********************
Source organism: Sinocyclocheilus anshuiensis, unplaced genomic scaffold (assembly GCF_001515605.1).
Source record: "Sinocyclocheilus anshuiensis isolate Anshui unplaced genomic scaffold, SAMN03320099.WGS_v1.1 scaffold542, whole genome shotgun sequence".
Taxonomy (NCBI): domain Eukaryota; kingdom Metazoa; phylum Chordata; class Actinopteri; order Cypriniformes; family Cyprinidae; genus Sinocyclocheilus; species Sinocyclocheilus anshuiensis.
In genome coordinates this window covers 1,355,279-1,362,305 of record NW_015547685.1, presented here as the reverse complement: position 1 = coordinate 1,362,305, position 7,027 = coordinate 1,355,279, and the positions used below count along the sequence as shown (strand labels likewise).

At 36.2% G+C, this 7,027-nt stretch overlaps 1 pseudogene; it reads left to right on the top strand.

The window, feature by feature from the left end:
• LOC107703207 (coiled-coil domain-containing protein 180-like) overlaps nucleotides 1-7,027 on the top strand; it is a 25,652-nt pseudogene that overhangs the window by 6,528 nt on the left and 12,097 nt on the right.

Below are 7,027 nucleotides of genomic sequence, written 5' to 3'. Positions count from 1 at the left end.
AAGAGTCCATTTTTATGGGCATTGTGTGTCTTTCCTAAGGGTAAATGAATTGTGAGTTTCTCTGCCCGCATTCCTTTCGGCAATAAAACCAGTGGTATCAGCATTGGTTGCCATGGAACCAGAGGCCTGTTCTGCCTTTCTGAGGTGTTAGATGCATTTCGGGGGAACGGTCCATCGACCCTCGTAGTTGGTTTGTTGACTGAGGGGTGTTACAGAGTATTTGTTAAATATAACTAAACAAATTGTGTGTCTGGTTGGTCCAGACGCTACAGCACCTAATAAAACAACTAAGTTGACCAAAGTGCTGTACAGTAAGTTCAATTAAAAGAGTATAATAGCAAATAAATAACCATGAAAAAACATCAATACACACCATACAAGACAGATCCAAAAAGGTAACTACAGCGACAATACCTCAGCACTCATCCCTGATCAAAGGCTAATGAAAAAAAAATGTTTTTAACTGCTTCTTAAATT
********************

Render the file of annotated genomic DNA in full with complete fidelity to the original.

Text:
Source organism: Sinocyclocheilus anshuiensis, unplaced genomic scaffold (assembly GCF_001515605.1).
Source record: "Sinocyclocheilus anshuiensis isolate Anshui unplaced genomic scaffold, SAMN03320099.WGS_v1.1 scaffold542, whole genome shotgun sequence".
Taxonomy (NCBI): domain Eukaryota; kingdom Metazoa; phylum Chordata; class Actinopteri; order Cypriniformes; family Cyprinidae; genus Sinocyclocheilus; species Sinocyclocheilus anshuiensis.
In genome coordinates this window covers 1,355,279-1,362,305 of record NW_015547685.1, presented here as the reverse complement: position 1 = coordinate 1,362,305, position 7,027 = coordinate 1,355,279, and the positions used below count along the sequence as shown (strand labels likewise).

At 36.2% G+C, this 7,027-nt stretch overlaps 1 pseudogene; it reads left to right on the top strand.

The window, feature by feature from the left end:
• LOC107703207 (coiled-coil domain-containing protein 180-like) overlaps nucleotides 1-7,027 on the top strand; it is a 25,652-nt pseudogene that overhangs the window by 6,528 nt on the left and 12,097 nt on the right.

Below are 7,027 nucleotides of genomic sequence, written 5' to 3'. Positions count from 1 at the left end.
AAGAGTCCATTTTTATGGGCATTGTGTGTCTTTCCTAAGGGTAAATGAATTGTGAGTTTCTCTGCCCGCATTCCTTTCGGCAATAAAACCAGTGGTATCAGCATTGGTTGCCATGGAACCAGAGGCCTGTTCTGCCTTTCTGAGGTGTTAGATGCATTTCGGGGGAACGGTCCATCGACCCTCGTAGTTGGTTTGTTGACTGAGGGGTGTTACAGAGTATTTGTTAAATATAACTAAACAAATTGTGTGTCTGGTTGGTCCAGACGCTACAGCACCTAATAAAACAACTAAGTTGACCAAAGTGCTGTACAGTAAGTTCAATTAAAAGAGTATAATAGCAAATAAATAACCATGAAAAAACATCAATACACACCATACAAGACAGATCCAAAAAGGTAACTACAGCGACAATACCTCAGCACTCATCCCTGATCAAAGGCTAATGAAAAAAAAATGTTTTTAACTGCTTCTTAAATT